It’s sometimes assumed that if you have a partner, you’re free from the burden of loneliness, free from the negative impacts of feeling disconnected. However this is not the case, just as individuals experience isolation, couples can bear the weight of feeling disconnected as well and the impact can be severe.
Humans were made for connection, studies over the years confirm again and again that social isolation has negative effects on people. We all have a renewed appreciation for community following a particularly extreme season of isolation thanks to the pandemic. So how important is it for couples to have a community and what should that community look like? The simple fact is one person cannot meet all your relational, emotional or material needs. It puts too much pressure on them, and you’re destined for disappointment. Therefore it’s incredibly important to build and invest in those relationships surrounding your relationship, to the benefit of all.
My husband Andrew and I got married a few months before covid hit, all of a sudden we were locked down in a small apartment with only each other for company. Both introverts, we considered ourselves lucky and in all honesty there was a lot about the lockdown that we as newlyweds managed to enjoy, cooking elaborate meals, movie marathons, caring for our plant babies, etc. We knew we were the fortunate ones. However while we couldn’t necessarily put words to it, we were missing something and when the world began to open up and we returned to our social networks, both individual and shared, we realised what we had been missing was having other people in our lives.
Everyone’s relationship is unique, you may be a somewhat young relationship like us, or you’ve been together so long you see each other as part of the wallpaper, or you may have kids and seemingly never have the luxury of alone time. Whatever your situation is, one thing is certain, you and your partner can benefit from being together, in community.
Benefits of being in community as a couple:
Collective Intelligence —
When a group comes together, they create an intelligence that extends beyond what’s possible at an individual level. We can all benefit from one another’s experience and expertise. So when we have a decision to make, be it big or small, or we’re just in need of a fresh perspective, other people are key in providing that assistance.
Celebrating together is important, it could be a wedding, a big anniversary, a birthday or a new job. Marking moments and making memories with your partner together with others is one of the most joyful parts of life. Think about how people have celebrated you or how you’ve been invited into celebrating someone else. What feelings does that ignite?
Weathering the storms of life is easier in community which is why it’s just as important to be there for each other when times are not so good. When a couple is affected by tragedy or hardship, it affects both parties, even if seemingly felt more by one partner. When experiencing the loss of a job or more intensely, loss of a loved one, the couple are experiencing difficulty together, albeit in very different ways. When the couple is trying to hold it together and support each other, outside support for each individual is invaluable.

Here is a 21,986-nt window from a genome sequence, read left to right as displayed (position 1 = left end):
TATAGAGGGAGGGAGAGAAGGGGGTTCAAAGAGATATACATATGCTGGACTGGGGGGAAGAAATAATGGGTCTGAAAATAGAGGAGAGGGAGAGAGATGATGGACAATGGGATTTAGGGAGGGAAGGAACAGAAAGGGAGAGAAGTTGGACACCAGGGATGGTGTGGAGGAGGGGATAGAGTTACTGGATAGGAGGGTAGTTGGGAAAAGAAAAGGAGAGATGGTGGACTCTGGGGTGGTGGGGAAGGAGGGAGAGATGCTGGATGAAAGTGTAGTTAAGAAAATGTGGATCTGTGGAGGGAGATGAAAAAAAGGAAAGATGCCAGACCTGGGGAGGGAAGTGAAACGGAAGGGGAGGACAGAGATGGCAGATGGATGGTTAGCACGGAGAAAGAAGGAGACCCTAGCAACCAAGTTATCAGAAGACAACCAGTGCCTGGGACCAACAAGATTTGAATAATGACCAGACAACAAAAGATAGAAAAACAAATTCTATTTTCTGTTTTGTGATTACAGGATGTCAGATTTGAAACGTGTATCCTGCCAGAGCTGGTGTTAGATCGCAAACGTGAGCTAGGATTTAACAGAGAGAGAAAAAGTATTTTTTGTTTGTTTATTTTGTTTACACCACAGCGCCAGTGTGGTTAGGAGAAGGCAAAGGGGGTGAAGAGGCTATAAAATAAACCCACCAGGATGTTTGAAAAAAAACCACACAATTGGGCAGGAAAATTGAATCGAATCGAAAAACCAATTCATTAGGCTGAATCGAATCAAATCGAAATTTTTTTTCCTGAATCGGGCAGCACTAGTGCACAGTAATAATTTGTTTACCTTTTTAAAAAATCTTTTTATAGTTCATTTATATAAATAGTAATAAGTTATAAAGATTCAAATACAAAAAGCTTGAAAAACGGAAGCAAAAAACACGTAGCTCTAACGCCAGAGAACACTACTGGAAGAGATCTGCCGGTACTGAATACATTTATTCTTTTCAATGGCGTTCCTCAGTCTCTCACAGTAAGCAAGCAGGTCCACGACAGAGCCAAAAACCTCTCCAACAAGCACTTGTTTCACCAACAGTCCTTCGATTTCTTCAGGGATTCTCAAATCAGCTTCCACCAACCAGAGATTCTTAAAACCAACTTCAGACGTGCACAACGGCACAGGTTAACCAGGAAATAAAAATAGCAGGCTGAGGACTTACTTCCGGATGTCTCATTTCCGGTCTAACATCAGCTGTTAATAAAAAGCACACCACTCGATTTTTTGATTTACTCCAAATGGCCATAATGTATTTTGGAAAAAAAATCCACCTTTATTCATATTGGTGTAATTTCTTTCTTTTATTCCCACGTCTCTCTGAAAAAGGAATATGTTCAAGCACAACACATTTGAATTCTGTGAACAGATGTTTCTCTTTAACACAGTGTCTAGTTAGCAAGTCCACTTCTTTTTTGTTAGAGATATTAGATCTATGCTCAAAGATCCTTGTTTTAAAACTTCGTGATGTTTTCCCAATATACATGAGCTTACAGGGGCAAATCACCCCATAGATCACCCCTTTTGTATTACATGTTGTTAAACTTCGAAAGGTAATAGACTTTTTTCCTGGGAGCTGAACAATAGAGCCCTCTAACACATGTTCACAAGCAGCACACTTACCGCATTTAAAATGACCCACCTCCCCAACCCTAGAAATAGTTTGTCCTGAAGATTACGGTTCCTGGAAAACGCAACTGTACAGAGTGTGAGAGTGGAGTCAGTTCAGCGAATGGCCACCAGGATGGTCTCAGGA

It can be challenging to invite people into your sorrow and allow them to help but vulnerability is a skill worth growing in that will transform your life for the better.
For it is better to give than to receive —
There is typically a naturally occurring cycle of struggle in social groups. It’s not as simple as taking turns, “Mary get’s to find life hard from January-March then it’s Max’s turn and we all shift focus.” Hardships often overlap but there are times when you and your partner are doing well and times when you’re not. During the times when your capacity as a couple is high, it’s important and enjoyable to be there for others. Being invited into people’s lives is a privilege and we should steward our roles in other’s lives kindly and wisely.
Sharing the load —
It takes a village. This is of course in reference to childrearing, but I like to think it refers to life. Couples can benefit from community in how their load is shared. That load could be practical, a home DIY project or exchanging childcare for date nights for example, but it could also be as simple as having someone to play dungeons and dragons with when your partner just isn’t interested. Emotional and material loads are easier and more fun to carry with others.
Shared social connections —
Community could look any number of ways, what do you think of, or perhaps who do you think of when thinking of community in your context? An important aspect of community as a couple is having shared social connections. That’s not to say you shouldn’t have your own friends but there is value in being accepted as a unit within a shared social network, and in fact statistics show that couples with little to no shared social network are more likely to experience relationship dissatisfaction, infidelity and even divorce.
The dangers of being a disconnected couple —
Research shows* that couples who are isolated are more likely to break up than those with social connections. It may be romantic to think your partner is all you need but relationships thrive when they’re integrated into a supportive social network.
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